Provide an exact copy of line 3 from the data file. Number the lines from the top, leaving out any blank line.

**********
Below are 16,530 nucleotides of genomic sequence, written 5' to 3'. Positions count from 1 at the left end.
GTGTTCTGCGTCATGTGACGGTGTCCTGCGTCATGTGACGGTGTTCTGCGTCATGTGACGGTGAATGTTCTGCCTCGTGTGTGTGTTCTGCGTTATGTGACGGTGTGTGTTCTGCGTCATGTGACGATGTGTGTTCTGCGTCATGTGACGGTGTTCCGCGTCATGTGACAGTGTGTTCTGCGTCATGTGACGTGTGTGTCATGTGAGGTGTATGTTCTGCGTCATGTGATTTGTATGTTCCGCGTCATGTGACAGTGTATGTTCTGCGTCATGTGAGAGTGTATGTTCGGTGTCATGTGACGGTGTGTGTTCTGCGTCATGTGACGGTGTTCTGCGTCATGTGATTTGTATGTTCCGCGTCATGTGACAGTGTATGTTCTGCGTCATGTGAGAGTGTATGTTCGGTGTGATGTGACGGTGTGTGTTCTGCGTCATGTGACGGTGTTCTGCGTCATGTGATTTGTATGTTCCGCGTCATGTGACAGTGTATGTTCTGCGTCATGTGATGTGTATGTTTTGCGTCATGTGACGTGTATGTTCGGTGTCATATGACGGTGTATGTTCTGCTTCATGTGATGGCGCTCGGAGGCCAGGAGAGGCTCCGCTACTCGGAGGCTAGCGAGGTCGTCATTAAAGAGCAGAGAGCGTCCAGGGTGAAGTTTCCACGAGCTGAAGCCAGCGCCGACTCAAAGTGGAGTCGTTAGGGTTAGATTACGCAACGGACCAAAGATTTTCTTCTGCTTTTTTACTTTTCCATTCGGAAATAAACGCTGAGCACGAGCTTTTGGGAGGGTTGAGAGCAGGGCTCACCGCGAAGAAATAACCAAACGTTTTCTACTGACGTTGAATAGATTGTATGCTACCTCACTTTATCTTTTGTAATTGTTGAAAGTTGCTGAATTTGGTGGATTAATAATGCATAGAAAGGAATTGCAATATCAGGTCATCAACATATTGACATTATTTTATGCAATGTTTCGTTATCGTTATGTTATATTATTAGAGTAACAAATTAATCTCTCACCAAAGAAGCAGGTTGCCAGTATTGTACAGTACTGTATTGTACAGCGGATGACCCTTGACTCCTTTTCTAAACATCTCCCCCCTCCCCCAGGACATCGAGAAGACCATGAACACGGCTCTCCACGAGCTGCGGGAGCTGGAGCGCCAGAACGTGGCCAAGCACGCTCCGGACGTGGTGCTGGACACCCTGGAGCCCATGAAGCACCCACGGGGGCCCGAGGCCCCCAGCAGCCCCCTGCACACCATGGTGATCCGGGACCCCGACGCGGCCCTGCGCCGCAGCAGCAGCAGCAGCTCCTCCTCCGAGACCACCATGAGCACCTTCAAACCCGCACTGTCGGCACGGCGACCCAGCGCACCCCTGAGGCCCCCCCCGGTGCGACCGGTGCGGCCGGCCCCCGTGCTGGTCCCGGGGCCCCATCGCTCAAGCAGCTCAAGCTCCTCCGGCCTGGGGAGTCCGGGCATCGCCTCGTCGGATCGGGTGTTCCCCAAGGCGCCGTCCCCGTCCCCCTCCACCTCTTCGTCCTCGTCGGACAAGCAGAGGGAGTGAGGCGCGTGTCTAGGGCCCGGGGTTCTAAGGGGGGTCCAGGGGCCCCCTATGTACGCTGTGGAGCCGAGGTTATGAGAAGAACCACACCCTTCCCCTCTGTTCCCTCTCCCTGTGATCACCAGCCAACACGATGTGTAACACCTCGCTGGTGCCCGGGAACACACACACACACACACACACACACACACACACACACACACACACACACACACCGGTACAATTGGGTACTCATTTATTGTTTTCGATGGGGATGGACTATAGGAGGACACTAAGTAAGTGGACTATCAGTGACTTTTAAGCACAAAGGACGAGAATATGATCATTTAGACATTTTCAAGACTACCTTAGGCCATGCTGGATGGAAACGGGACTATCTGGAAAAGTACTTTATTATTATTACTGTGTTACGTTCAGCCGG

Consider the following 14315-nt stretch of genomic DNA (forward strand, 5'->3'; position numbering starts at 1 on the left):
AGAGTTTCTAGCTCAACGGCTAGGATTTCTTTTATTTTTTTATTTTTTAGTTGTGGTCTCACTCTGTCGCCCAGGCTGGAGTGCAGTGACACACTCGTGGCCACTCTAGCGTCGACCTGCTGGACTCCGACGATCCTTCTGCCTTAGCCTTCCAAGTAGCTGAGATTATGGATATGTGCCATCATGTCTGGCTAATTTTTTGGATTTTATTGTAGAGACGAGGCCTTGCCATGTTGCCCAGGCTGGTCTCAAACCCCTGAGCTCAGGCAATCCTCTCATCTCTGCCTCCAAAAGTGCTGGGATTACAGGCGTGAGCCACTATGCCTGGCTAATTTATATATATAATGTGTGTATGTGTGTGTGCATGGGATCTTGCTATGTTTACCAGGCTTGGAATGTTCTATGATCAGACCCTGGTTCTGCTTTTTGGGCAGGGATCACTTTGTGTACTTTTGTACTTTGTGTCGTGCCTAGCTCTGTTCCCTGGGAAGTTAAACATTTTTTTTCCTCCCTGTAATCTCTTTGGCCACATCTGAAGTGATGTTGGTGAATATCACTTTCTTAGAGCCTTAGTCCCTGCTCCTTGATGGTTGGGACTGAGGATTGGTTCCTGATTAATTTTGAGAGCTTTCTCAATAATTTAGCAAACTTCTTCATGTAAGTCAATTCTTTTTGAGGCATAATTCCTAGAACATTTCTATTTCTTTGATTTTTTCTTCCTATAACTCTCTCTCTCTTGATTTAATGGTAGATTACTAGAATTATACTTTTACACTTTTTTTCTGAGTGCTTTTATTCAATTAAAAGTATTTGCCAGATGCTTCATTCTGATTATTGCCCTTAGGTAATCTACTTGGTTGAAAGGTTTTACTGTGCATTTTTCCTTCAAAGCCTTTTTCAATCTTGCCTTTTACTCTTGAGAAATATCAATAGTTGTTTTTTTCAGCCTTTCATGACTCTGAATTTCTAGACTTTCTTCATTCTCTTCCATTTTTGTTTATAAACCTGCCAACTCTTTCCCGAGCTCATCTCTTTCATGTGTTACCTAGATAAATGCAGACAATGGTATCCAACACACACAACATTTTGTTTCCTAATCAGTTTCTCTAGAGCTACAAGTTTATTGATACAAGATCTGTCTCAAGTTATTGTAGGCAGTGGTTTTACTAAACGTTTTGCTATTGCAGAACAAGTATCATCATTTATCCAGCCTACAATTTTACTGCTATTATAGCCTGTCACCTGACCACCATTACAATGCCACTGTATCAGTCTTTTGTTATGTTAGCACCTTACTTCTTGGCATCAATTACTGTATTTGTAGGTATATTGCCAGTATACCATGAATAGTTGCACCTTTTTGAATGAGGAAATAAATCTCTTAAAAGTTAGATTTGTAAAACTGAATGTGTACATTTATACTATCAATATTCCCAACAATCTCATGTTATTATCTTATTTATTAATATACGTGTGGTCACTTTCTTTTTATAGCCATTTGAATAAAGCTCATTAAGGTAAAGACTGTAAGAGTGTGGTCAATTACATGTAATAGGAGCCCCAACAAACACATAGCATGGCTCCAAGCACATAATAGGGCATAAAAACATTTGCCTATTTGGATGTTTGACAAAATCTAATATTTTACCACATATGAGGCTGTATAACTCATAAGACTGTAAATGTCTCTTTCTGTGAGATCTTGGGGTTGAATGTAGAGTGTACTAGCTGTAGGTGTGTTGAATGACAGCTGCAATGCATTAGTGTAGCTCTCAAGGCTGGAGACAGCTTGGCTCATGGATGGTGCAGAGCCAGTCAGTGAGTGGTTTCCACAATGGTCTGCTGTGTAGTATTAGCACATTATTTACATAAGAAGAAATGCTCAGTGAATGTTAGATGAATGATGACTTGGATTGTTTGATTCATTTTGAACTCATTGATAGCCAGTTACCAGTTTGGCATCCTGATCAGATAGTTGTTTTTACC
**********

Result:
Consider the following 14315-nt stretch of genomic DNA (forward strand, 5'->3'; position numbering starts at 1 on the left):